I Bonds Are All the Rage Right Now. Are They a Good Pick for Your Portfolio?

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KEY POINTS

  • I bonds are U.S. government debt obligations that pay a rate related to inflation.
  • High rates of inflation have boosted I bond rates to nearly 10%.
  • With uncertain yields and lengthy holding requirements, I bonds are far from perfect savings vehicles.


Meet the bonds making debt investing sexy!

Seemingly overnight, Series I Savings Bonds (known as I bonds for short) have become the talk of the town. What are I bonds, and why are they enjoying a renaissance? Read on to find out.

What is an I bond?

At its core, an I bond is just another version of debt issued by the U.S. Treasury. However, their headline-snatching power lies in one thing: variable interest rates. Unlike a traditional bond, where rates are fixed until maturity, an I bond's interest rate is calculated by adding a fixed rate to the rate of inflation. This means that when inflation is on the rise, interest rates offered on I bonds are, too.

There are a few other things you should know about I bonds. First, they mature in 30 years, but can be cashed out penalty free after a holding period of five years. I bonds cannot be cashed out prior to 12 months after purchase. I bonds are issued in amounts to the cent, over $25. This means that you can buy an I bond worth $25.01 if you want to. Additionally, any U.S. citizen or resident who has a Social Security number can purchase I bonds, and they can be purchased for or gifted to children. However, eligible purchasers can only buy a limited amount of I bonds in a year.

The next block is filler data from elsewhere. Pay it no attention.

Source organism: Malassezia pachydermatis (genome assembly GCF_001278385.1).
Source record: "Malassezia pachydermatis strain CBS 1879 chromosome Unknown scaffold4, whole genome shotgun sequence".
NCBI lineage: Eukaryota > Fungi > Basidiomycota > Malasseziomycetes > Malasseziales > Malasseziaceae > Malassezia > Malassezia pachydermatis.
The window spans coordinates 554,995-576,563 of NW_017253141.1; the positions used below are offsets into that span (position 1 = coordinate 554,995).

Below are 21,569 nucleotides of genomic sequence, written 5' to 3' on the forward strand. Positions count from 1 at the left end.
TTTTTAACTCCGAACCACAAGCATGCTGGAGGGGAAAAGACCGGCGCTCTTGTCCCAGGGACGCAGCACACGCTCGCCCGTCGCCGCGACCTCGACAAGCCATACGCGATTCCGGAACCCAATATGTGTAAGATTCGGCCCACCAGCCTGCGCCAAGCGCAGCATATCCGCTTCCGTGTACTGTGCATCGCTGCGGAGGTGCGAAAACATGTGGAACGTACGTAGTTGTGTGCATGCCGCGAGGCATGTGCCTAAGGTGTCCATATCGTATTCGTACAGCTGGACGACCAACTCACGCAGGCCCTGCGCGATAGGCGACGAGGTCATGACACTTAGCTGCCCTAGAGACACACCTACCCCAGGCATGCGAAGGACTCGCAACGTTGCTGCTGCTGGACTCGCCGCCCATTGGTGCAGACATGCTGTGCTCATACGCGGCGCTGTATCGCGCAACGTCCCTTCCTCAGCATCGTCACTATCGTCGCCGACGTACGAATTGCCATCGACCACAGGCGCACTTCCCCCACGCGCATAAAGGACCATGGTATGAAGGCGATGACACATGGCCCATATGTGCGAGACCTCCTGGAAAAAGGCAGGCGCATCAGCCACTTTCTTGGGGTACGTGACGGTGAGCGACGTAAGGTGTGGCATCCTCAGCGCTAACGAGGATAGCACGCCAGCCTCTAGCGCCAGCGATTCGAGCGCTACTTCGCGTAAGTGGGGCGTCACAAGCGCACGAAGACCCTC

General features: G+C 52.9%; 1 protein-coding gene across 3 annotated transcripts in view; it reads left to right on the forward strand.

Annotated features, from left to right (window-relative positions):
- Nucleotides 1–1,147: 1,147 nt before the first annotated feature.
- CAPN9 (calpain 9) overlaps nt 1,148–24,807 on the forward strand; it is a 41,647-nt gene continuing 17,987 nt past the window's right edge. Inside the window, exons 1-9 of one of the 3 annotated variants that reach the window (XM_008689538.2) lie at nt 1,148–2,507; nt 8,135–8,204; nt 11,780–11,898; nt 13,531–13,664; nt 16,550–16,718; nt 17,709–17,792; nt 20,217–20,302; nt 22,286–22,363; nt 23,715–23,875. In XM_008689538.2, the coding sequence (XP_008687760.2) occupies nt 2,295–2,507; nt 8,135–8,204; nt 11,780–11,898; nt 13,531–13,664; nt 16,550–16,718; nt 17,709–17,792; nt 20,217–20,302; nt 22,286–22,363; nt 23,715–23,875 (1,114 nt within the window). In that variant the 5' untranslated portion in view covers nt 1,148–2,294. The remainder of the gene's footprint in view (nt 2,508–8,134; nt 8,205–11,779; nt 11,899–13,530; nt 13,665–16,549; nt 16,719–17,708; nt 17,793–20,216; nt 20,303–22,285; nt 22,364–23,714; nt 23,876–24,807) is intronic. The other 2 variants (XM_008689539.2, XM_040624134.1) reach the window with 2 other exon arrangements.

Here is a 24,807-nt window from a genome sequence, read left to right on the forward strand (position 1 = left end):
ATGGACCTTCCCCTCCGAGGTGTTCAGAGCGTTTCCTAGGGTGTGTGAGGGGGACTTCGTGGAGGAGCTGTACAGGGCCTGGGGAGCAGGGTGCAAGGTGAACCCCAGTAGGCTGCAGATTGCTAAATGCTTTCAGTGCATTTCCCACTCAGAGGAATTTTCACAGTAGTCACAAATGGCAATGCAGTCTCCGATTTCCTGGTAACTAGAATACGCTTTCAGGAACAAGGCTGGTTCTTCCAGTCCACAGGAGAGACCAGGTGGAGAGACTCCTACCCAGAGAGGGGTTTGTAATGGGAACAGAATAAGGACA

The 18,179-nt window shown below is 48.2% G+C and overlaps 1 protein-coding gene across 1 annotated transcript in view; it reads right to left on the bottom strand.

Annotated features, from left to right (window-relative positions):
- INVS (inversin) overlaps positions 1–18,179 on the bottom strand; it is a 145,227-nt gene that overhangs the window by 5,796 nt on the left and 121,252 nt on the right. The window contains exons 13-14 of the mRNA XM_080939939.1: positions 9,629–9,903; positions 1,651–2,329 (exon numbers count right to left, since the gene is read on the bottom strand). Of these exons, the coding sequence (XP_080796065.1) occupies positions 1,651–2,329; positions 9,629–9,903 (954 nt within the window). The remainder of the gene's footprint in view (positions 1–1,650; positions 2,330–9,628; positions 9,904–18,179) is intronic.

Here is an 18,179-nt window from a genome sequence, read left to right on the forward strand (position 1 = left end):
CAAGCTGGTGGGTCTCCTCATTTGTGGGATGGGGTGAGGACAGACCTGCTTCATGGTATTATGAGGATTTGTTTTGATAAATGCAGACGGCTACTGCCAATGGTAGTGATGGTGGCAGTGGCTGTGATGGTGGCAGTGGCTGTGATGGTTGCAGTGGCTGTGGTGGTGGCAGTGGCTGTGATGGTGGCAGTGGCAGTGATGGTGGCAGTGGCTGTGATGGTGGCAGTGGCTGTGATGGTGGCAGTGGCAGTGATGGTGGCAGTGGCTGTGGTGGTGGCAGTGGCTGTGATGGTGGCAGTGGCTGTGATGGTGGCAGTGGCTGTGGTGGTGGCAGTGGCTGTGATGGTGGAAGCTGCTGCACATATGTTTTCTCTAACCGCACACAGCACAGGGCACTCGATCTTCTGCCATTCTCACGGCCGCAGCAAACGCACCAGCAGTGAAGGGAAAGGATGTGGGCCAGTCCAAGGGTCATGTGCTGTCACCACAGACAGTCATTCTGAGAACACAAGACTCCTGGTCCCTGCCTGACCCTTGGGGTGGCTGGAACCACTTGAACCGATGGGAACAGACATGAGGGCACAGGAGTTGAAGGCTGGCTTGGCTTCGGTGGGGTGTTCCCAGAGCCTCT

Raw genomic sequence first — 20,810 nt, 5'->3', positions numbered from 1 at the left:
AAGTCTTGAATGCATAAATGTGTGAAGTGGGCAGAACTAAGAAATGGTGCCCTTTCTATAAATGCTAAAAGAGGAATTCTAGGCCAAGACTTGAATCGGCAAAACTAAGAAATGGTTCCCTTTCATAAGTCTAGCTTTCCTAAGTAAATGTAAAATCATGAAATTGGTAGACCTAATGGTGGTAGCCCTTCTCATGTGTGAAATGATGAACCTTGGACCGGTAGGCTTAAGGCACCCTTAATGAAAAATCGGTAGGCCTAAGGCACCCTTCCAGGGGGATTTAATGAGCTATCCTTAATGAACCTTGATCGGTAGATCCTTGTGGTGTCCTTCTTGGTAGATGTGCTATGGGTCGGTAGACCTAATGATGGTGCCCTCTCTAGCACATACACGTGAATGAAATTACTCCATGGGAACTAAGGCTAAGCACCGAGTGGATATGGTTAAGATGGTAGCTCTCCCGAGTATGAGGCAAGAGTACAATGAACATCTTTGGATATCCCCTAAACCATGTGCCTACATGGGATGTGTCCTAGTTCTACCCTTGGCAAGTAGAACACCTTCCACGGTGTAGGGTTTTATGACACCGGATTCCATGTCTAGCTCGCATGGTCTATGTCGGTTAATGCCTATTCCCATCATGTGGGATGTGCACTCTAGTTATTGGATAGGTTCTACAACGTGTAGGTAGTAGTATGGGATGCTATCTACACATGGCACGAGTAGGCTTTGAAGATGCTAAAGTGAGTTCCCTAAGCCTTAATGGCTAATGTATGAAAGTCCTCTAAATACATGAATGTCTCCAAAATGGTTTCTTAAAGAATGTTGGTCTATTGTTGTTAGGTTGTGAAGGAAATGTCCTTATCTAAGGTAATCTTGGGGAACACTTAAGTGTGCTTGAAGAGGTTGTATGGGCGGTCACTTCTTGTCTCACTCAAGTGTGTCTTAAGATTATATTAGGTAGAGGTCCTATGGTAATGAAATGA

As mentioned above, the most distinguishing feature of an I bond is its interest rate, which rises with inflation. And for those living under a rock: inflation is high right now. Currently, inflation rates are over 8%, well above the average of 2%. Against that backdrop, interest rates on I bonds have reached tremendous heights. Currently, I bonds yield 9.62%.

This is a big deal because of a mismatch between risk and reward. Typically, high reward, like a high interest rate, cannot be achieved without taking on proportional risk. So, when the U.S. Treasury, one of the "safest" debtors around, offers returns nearing that of the stock market, investors tend to take notice.

Looking for current rates? Check out our Best CD Rates.

Before you buy…

While interest rates may be high now, they aren't guaranteed to stay that way. I bond rates are recalculated every 6 months, so a 9.62% interest rate today doesn't mean a 9.62% rate in the future. In an economy where interest rates typically hover around 2%, a return to normalcy will also mean a return to lower rates on I bonds.

And if you're not careful, you will be stuck with those rates for some time. I bonds must be held for one year before you can cash out, should the rate drop dramatically. And cashing out before 5 years have passed carries a heavy cost -- a haircut of three months of interest off the value of the bond. Buying an I bond means that you are locked in for some years, or will be forced to pay the price.

U.S. citizens and residents can only purchase $10,000 worth of I bonds in any given year, meaning that relatively low risk, high reward I bonds probably won't make or break your investment account. While I bonds are currently a very attractive investment, buyers should consider their ability to weather future rate changes and to hold on for the long term before buying.

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